Sunday, February 3, 2013

Dobson v. Louisiana Power and Light Company case brief

Dobson v. Louisiana Power and Light Company case summary
567 So.2d 569 (La. 1990)
Tort Law

PROCEDURAL POSTURE: Plaintiff family appealed a judgment from the Court of Appeal, First Circuit, Parish of Tangipahoa (Louisiana) in their wrongful death suit, La. Civ. Code Ann. 2315.2, against defendant power company for a tree trimmer's electrocution death. The judgment reversed a finding that the tree trimmer was not at fault, found the tree trimmer 70 percent at fault, affirmed the finding that the power company was at fault, and reapportioned damages.

- The tree trimmer was electrocuted when his safety rope contacted with the power company's distribution line.
-The trial court found that the power company's negligence caused the accident because it had actual and constructive notice of the dangerous line, it did not adequately inspect the line or remove trees from its right-of-way, and it failed to place adequate warnings near the line.
-The trial court found that the tree trimmer was not negligent because he did not appreciate and was not aware of the special danger created by the high voltage lines.
-The court agreed with the appeals court that the trial court committed an error of law in finding the tree trimmer free of any fault.

-Even though the tree trimmer had no actual notice or knowledge of the danger presented, he was legally obliged to recognize that his work involved a risk of harm and that he had to take special precautions against the extreme dangers presented.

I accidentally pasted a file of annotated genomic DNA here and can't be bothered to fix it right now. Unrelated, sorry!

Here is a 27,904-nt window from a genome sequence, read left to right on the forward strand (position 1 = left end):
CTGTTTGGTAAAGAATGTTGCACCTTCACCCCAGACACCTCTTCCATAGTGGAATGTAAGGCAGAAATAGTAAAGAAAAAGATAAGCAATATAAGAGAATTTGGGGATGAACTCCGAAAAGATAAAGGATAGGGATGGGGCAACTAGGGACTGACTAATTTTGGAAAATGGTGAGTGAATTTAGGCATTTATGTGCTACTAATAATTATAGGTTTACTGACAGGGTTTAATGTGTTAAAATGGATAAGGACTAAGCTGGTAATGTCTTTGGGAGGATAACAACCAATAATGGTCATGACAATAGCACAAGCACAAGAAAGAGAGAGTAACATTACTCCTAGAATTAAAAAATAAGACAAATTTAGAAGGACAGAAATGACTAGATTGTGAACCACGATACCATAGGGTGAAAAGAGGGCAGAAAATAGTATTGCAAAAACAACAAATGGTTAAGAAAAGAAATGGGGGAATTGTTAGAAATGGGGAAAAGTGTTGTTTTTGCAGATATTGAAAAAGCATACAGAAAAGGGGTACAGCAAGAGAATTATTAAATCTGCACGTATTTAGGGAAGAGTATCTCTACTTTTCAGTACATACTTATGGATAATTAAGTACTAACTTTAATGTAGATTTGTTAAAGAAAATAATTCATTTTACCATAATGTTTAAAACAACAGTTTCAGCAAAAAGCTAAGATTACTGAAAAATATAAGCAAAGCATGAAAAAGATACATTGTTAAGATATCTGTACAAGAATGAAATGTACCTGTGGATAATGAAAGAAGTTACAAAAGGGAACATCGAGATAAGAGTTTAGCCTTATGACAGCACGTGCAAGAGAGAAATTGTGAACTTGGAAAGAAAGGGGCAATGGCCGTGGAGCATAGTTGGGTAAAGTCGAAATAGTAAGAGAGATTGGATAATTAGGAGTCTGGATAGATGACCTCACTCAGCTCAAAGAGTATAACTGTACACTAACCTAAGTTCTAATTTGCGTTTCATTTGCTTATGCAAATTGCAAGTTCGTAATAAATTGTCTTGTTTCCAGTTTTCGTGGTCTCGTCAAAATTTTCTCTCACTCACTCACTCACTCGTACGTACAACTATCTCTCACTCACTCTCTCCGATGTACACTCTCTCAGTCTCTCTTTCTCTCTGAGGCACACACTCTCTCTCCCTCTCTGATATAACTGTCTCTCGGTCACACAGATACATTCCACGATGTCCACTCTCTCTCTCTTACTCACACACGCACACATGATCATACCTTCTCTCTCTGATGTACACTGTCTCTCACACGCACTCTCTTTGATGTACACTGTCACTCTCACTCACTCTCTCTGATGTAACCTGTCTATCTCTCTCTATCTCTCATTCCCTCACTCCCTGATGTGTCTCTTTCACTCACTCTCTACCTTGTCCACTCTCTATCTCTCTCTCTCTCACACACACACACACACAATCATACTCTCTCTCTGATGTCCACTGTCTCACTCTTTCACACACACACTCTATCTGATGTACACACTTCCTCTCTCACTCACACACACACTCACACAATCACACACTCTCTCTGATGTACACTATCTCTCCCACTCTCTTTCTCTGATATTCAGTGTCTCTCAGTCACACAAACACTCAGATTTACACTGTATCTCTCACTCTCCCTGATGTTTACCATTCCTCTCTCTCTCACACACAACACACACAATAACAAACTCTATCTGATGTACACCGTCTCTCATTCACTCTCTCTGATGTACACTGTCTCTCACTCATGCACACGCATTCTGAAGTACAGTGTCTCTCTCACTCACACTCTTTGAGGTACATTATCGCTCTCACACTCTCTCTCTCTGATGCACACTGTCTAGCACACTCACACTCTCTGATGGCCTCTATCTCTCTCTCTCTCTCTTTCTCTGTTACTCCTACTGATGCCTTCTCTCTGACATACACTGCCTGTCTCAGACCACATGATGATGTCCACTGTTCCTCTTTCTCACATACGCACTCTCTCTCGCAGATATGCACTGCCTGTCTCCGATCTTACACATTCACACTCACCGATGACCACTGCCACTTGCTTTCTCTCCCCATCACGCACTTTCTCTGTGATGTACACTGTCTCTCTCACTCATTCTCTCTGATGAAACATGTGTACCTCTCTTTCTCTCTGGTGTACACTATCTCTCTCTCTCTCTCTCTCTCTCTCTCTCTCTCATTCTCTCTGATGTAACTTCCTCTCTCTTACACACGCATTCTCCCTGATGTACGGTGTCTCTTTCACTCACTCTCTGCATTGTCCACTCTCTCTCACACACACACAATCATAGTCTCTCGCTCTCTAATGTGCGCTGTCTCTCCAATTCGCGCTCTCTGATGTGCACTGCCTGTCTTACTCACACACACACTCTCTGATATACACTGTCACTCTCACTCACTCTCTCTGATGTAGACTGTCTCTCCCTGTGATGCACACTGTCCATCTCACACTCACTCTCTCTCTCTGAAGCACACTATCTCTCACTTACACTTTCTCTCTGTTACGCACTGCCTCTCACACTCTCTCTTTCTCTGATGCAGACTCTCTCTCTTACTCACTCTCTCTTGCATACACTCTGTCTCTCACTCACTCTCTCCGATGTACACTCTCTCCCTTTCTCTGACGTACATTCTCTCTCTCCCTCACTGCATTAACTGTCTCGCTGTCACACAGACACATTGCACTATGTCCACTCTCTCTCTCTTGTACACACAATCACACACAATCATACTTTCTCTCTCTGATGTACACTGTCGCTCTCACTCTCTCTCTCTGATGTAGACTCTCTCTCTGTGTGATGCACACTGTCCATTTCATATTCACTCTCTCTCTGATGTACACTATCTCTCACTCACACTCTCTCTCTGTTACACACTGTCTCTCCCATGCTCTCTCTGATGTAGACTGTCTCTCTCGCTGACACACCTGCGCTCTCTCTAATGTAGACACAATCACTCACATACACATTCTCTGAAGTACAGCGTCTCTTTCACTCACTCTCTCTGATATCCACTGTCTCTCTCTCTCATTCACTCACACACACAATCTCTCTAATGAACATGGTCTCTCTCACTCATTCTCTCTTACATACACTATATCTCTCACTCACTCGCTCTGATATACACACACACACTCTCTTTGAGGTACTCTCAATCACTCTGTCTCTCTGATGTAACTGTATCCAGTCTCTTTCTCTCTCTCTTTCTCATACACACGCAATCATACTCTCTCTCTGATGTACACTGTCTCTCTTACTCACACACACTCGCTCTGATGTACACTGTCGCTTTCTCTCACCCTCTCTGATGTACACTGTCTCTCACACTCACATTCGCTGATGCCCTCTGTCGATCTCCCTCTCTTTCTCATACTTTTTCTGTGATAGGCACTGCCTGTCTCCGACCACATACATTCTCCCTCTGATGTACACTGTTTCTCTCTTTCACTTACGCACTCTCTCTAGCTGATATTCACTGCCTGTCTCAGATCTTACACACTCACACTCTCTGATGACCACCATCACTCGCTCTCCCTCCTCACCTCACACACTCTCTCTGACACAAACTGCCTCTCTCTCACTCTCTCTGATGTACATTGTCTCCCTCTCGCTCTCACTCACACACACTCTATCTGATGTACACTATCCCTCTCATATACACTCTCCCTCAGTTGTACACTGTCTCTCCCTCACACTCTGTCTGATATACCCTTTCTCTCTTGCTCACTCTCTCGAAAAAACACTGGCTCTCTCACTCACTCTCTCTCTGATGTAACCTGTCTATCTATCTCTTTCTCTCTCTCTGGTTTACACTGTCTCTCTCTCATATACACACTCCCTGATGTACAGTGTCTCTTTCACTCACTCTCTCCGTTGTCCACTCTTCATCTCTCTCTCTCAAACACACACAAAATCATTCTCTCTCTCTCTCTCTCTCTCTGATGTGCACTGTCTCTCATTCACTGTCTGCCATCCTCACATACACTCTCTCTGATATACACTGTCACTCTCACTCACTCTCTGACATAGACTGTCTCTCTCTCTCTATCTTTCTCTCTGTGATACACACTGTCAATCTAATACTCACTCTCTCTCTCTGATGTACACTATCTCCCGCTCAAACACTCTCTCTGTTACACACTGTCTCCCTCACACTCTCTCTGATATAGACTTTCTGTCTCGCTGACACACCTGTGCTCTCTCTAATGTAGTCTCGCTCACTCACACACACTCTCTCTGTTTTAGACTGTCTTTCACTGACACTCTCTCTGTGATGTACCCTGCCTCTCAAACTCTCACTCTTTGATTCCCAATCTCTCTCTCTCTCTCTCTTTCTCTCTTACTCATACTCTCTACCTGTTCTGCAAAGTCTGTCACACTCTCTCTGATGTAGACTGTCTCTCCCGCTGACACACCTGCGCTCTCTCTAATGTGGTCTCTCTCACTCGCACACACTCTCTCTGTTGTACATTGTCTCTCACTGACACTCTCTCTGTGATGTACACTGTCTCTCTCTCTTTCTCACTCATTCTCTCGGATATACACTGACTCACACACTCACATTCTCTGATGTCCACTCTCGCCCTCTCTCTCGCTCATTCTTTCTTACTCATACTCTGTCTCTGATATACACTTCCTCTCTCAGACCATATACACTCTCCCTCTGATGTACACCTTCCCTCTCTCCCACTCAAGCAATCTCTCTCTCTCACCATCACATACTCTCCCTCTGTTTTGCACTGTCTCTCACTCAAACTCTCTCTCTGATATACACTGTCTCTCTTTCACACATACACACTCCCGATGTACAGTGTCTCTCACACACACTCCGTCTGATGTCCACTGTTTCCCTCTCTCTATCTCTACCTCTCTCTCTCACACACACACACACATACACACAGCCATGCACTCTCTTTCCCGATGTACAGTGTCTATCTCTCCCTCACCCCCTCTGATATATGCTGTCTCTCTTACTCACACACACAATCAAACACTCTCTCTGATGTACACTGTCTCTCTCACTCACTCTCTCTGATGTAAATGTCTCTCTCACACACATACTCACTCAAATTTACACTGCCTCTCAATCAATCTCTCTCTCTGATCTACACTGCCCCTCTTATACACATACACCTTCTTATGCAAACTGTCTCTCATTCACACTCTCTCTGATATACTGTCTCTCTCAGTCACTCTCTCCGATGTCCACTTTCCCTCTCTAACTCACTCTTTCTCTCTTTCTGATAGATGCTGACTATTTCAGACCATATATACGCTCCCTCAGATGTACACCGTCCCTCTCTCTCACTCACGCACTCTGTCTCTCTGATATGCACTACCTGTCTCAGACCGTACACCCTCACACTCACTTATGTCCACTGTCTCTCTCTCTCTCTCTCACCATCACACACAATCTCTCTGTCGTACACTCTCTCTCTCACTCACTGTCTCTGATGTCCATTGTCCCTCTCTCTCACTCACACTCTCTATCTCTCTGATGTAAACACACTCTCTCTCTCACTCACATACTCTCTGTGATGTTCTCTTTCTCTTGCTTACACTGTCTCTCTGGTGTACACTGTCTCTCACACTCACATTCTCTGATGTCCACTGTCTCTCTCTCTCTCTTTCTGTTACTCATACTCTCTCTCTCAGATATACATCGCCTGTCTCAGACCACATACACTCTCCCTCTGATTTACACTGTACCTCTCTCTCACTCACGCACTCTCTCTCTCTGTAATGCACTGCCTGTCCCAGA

-Under a risk benefit analysis, the cost of taking precautions was greater for the tree trimmer than the power company. The tree trimmer was 40 percent at fault.
-Plaintiffs' damage award was apportioned pursuant to the statute.

Some of the various factors that may be relevant in determining the percentage or degree of fault to be assigned to each party include whether the conduct was mere inadvertence or engaged in with an awareness of the danger involved, the magnitude of the risk created by the conduct, including the number of persons endangered and the potential seriousness of the injury, the significance of what the actor was seeking to attain by his conduct, the actor's superior or inferior capacities, and the particular circumstances, such as the existence of an emergency requiring a hasty decision.

OUTCOME: The trial court judgment was reinstated as to the finding that the majority of the fault for the tree trimmer's death was attributable to the power company. The power company was 60 percent at fault and the tree trimmer was 40 percent at fault. The amount of damages awarded to plaintiffs by the trial court was reduced by 40 percent.

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